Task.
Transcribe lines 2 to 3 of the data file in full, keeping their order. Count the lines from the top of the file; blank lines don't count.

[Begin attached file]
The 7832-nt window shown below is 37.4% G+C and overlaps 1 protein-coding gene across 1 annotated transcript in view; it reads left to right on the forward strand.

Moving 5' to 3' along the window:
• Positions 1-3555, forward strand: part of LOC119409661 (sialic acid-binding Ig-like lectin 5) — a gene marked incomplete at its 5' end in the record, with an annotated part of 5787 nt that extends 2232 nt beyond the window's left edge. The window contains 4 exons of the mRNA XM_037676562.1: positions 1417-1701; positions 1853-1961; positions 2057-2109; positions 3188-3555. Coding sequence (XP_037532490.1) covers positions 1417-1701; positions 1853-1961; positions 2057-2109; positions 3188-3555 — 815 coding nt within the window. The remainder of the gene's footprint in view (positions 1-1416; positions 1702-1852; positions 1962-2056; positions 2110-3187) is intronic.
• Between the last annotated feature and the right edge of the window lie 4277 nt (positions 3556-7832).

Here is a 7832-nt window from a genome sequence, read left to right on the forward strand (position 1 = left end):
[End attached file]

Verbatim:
Moving 5' to 3' along the window:
• Positions 1-3555, forward strand: part of LOC119409661 (sialic acid-binding Ig-like lectin 5) — a gene marked incomplete at its 5' end in the record, with an annotated part of 5787 nt that extends 2232 nt beyond the window's left edge. The window contains 4 exons of the mRNA XM_037676562.1: positions 1417-1701; positions 1853-1961; positions 2057-2109; positions 3188-3555. Coding sequence (XP_037532490.1) covers positions 1417-1701; positions 1853-1961; positions 2057-2109; positions 3188-3555 — 815 coding nt within the window. The remainder of the gene's footprint in view (positions 1-1416; positions 1702-1852; positions 1962-2056; positions 2110-3187) is intronic.